" The 1927 Yankees may or may not have been the best team ever, but surely this is the best book about that wonderful concentration of talent." --George F. Will

" ... a great eye for detail and a wonderful ability to bring his characters to life..."- Jonathan Eig, "The Luckiest Man" "Baseball's greatest team as recounted by baseball's greatest author." -- --Seth Swirsky, "Baseball Letters" and "Something to Write Home About"

."An engrossing and entertaining look at a mythical baseball team..." - Leigh Montville, 'The Big Bam: The Life and Times of Babe Ruth "Home run. Sweet look back..."-- Dan Shaughnessy, author of "Senior Year"

Five O'Clock Lightning
Babe Ruth, Lou Gehrig, and the Greatest Team in Baseball History, the 1927 New York Yankees
Harvey Frommer

The definitive account of the 1927 New York Yankees.

"Harvey Frommer has a great eye for detail and a wonderful ability to bring his characters to life. The book is a delight." -- Jonathan Eig, author of Luckiest Man and Opening Day

Drawing on oral histories, long-buried letters, and other archival material, Harvey Frommer tells the fascinating story of the greatest season of baseball's greatest team, offering the facts and stats that fans love, revealing the colorful and sometimes controversial details of the lives of the players as well as what happened to them after the storied season.

Harvey Frommer is a celebrated oral historian and sports author who has written almost forty sports books, including A Yankee Century and Red Sox vs.Yankees, and has appeared on numerous television and radio programs. Cited in the Congressional Record and the New York State Legislature as a sports historian, Professor Emeritus, City University of New York, he is a professor at Dartmouth College in the Master of Arts in Liberal Studies Program.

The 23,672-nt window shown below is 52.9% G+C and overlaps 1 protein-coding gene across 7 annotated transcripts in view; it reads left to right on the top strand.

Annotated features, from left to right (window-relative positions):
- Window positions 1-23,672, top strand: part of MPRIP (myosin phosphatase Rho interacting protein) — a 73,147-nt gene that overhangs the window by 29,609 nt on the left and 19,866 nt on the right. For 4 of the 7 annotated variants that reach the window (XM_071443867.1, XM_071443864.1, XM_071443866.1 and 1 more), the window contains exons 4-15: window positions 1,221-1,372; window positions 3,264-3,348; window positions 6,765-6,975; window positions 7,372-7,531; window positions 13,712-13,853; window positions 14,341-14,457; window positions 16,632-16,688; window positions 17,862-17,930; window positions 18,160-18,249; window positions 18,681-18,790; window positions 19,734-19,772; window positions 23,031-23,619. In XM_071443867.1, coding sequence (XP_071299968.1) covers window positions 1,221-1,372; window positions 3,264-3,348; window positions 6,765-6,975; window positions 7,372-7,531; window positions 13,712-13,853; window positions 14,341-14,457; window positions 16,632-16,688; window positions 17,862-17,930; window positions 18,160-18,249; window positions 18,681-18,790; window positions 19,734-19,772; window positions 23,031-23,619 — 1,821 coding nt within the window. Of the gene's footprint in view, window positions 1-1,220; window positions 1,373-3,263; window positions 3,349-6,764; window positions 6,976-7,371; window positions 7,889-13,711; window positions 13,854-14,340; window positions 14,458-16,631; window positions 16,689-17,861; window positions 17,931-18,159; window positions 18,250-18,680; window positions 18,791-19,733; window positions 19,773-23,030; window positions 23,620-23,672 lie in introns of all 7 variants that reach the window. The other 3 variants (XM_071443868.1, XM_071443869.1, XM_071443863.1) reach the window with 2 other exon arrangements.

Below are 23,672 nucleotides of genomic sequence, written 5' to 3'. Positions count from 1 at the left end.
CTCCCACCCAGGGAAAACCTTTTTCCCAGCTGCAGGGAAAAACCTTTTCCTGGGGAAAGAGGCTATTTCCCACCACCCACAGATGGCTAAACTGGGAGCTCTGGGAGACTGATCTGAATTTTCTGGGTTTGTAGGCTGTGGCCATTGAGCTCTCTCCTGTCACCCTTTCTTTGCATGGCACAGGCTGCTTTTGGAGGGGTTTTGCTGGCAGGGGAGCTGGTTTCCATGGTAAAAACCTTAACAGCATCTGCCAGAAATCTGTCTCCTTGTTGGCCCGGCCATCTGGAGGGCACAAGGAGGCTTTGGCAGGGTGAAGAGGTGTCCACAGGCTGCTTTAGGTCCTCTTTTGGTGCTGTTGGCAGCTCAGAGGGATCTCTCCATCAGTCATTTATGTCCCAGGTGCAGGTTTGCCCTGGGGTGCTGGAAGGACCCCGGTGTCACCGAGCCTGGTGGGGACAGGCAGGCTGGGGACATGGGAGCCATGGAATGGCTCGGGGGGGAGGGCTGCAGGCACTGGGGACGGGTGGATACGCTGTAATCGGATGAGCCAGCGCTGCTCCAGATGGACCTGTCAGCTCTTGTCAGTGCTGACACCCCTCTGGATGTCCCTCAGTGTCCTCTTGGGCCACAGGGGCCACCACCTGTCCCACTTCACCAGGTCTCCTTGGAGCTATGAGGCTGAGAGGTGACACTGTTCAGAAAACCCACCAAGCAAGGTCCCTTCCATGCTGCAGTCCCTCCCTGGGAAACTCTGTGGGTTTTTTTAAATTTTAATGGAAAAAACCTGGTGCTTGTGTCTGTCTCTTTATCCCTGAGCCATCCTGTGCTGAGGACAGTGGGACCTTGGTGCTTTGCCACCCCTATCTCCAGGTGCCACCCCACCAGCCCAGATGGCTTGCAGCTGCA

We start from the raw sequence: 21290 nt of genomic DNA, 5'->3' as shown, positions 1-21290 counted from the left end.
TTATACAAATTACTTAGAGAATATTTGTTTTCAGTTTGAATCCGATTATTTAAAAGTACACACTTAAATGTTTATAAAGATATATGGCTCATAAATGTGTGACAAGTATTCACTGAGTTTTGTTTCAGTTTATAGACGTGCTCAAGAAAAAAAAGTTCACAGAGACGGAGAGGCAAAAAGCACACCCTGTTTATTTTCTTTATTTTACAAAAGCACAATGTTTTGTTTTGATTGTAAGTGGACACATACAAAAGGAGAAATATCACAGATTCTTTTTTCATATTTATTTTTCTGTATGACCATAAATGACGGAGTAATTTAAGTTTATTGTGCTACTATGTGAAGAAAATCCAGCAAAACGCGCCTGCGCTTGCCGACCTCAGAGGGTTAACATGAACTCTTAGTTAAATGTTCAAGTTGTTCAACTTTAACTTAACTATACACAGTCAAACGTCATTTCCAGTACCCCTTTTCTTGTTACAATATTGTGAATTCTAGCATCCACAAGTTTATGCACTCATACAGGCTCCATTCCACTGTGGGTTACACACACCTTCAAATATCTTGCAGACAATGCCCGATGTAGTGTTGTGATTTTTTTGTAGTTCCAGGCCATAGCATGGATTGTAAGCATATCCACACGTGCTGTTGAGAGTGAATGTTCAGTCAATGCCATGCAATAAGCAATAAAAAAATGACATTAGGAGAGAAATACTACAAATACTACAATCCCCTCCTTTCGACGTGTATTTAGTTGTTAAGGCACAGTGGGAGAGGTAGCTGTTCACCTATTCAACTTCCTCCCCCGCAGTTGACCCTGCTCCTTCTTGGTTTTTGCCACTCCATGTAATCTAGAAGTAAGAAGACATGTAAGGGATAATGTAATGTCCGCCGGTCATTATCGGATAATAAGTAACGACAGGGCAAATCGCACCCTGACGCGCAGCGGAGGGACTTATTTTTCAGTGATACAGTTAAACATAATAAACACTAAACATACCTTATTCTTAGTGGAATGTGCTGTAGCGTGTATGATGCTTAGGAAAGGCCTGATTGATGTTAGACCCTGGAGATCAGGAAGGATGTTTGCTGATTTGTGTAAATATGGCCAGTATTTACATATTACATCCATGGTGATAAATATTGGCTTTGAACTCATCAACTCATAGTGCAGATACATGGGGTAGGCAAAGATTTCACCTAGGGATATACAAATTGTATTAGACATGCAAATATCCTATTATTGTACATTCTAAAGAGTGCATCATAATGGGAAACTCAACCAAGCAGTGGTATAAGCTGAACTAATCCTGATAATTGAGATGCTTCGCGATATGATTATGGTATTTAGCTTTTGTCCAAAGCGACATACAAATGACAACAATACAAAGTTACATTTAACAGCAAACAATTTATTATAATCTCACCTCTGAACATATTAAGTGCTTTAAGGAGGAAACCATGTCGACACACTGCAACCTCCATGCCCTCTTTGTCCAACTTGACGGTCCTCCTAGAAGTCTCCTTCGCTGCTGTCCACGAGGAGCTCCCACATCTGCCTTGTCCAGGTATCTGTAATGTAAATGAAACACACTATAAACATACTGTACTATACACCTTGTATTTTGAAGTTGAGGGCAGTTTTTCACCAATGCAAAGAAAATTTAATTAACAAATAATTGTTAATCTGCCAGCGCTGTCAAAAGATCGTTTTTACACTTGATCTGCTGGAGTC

Hardcover * ISBN-10: 0-471-77812-5
ISBN-13: 978-0-471-77812-7
$24.95 US * $29.99 CAN * £15.99 UK
288 pages * 6 1/8 x 9 1/4 * tk books per carton
[tk] B&W photos
All Rights except tk

Sunday, March 04, 2007

CRAZY '08 and other Worthy Reads


Spring time is when baseball books come in a rush - crowding book shelves in stores, competing for attention in the media, arriving in the mail of book reviewers.
Here is a look at some in the first batch of spring '07.

"CRAZY '08" by Cait Murphy (Smithsonian Books, $24.95, 368 pages) is a winner. I said so in a blurb that appears on the back cover of the book: "Zany, lively, filled with all kinds of delicious baseball detail - Cait Murphy has hit a grand slam with this important account of what was happening in the national pastime in 1908. I love it!" It was a time of all kinds of interesting characters and happenings and most of all the time of the Cubs of Chicago. Go for this book!

From Stewart, Tabori, Chang/Abrams Books comes two winners: "101 Reasons to Love the Dodgers" by Ron Green, Jr. and "101 Reasons to Love the Giants" by David Green, both 120 pages and priced at $14.95. The books are exquisitely laid out with archival black and white and glorious color photos. Green's snappy prose merges with trivia and stats. The works are recommended for the book shelves of Giant and Dodger fans - and for all baseball fans who want new takes on two of the great franchises in National League history.

HIGHLY RECOMMENDED: "Satchel Paige, Don't Look Back" written by David A. Adler and Illustrated by Terry Widener (Harcourt Children's Books, $16.00, 32 pages) is geared to ages 5 to 8. But this is really a book for all ages and for gift giving or to retain as part of your sports library. "Satchel Paige may have been the best pitcher ever," the book begins and we are then there through his many baseball highlights in clear and concise prose and brilliant and appealing art.